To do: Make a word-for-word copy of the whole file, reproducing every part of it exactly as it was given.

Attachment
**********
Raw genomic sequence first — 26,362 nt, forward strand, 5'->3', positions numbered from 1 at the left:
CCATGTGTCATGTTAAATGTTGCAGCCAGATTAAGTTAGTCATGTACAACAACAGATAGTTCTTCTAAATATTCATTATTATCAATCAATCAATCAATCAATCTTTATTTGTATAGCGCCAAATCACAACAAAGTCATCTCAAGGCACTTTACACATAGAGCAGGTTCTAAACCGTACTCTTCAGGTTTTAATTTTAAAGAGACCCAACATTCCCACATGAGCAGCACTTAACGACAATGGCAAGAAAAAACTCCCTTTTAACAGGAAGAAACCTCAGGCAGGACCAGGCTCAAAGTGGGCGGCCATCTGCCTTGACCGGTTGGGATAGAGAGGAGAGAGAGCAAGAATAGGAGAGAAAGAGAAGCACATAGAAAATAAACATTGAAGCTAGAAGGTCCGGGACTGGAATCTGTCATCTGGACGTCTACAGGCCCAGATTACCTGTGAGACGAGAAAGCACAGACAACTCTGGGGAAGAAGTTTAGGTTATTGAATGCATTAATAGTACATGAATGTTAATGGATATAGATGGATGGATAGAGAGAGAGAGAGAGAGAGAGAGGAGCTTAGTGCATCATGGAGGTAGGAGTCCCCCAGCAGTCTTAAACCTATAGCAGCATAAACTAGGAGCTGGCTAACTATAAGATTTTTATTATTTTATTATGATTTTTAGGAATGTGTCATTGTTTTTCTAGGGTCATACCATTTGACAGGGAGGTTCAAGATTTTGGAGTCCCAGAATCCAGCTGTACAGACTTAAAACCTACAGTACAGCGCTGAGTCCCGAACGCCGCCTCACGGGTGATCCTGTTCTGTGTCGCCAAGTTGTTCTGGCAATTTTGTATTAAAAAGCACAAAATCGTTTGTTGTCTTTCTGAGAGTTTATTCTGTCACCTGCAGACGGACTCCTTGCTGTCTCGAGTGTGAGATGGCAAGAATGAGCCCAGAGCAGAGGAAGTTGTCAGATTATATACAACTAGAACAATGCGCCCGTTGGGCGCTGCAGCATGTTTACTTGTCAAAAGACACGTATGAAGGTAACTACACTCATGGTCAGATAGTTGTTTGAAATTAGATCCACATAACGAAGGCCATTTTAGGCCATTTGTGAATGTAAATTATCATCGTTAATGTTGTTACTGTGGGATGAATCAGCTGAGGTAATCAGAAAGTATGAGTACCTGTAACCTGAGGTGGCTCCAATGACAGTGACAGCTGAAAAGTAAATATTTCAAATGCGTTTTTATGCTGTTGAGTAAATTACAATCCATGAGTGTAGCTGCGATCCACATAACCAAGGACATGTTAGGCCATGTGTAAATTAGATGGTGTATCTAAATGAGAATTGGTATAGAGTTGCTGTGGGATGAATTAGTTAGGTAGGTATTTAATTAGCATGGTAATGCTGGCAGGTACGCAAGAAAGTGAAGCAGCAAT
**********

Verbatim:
Raw genomic sequence first — 26,362 nt, forward strand, 5'->3', positions numbered from 1 at the left:
CCATGTGTCATGTTAAATGTTGCAGCCAGATTAAGTTAGTCATGTACAACAACAGATAGTTCTTCTAAATATTCATTATTATCAATCAATCAATCAATCAATCTTTATTTGTATAGCGCCAAATCACAACAAAGTCATCTCAAGGCACTTTACACATAGAGCAGGTTCTAAACCGTACTCTTCAGGTTTTAATTTTAAAGAGACCCAACATTCCCACATGAGCAGCACTTAACGACAATGGCAAGAAAAAACTCCCTTTTAACAGGAAGAAACCTCAGGCAGGACCAGGCTCAAAGTGGGCGGCCATCTGCCTTGACCGGTTGGGATAGAGAGGAGAGAGAGCAAGAATAGGAGAGAAAGAGAAGCACATAGAAAATAAACATTGAAGCTAGAAGGTCCGGGACTGGAATCTGTCATCTGGACGTCTACAGGCCCAGATTACCTGTGAGACGAGAAAGCACAGACAACTCTGGGGAAGAAGTTTAGGTTATTGAATGCATTAATAGTACATGAATGTTAATGGATATAGATGGATGGATAGAGAGAGAGAGAGAGAGAGAGAGGAGCTTAGTGCATCATGGAGGTAGGAGTCCCCCAGCAGTCTTAAACCTATAGCAGCATAAACTAGGAGCTGGCTAACTATAAGATTTTTATTATTTTATTATGATTTTTAGGAATGTGTCATTGTTTTTCTAGGGTCATACCATTTGACAGGGAGGTTCAAGATTTTGGAGTCCCAGAATCCAGCTGTACAGACTTAAAACCTACAGTACAGCGCTGAGTCCCGAACGCCGCCTCACGGGTGATCCTGTTCTGTGTCGCCAAGTTGTTCTGGCAATTTTGTATTAAAAAGCACAAAATCGTTTGTTGTCTTTCTGAGAGTTTATTCTGTCACCTGCAGACGGACTCCTTGCTGTCTCGAGTGTGAGATGGCAAGAATGAGCCCAGAGCAGAGGAAGTTGTCAGATTATATACAACTAGAACAATGCGCCCGTTGGGCGCTGCAGCATGTTTACTTGTCAAAAGACACGTATGAAGGTAACTACACTCATGGTCAGATAGTTGTTTGAAATTAGATCCACATAACGAAGGCCATTTTAGGCCATTTGTGAATGTAAATTATCATCGTTAATGTTGTTACTGTGGGATGAATCAGCTGAGGTAATCAGAAAGTATGAGTACCTGTAACCTGAGGTGGCTCCAATGACAGTGACAGCTGAAAAGTAAATATTTCAAATGCGTTTTTATGCTGTTGAGTAAATTACAATCCATGAGTGTAGCTGCGATCCACATAACCAAGGACATGTTAGGCCATGTGTAAATTAGATGGTGTATCTAAATGAGAATTGGTATAGAGTTGCTGTGGGATGAATTAGTTAGGTAGGTATTTAATTAGCATGGTAATGCTGGCAGGTACGCAAGAAAGTGAAGCAGCAAT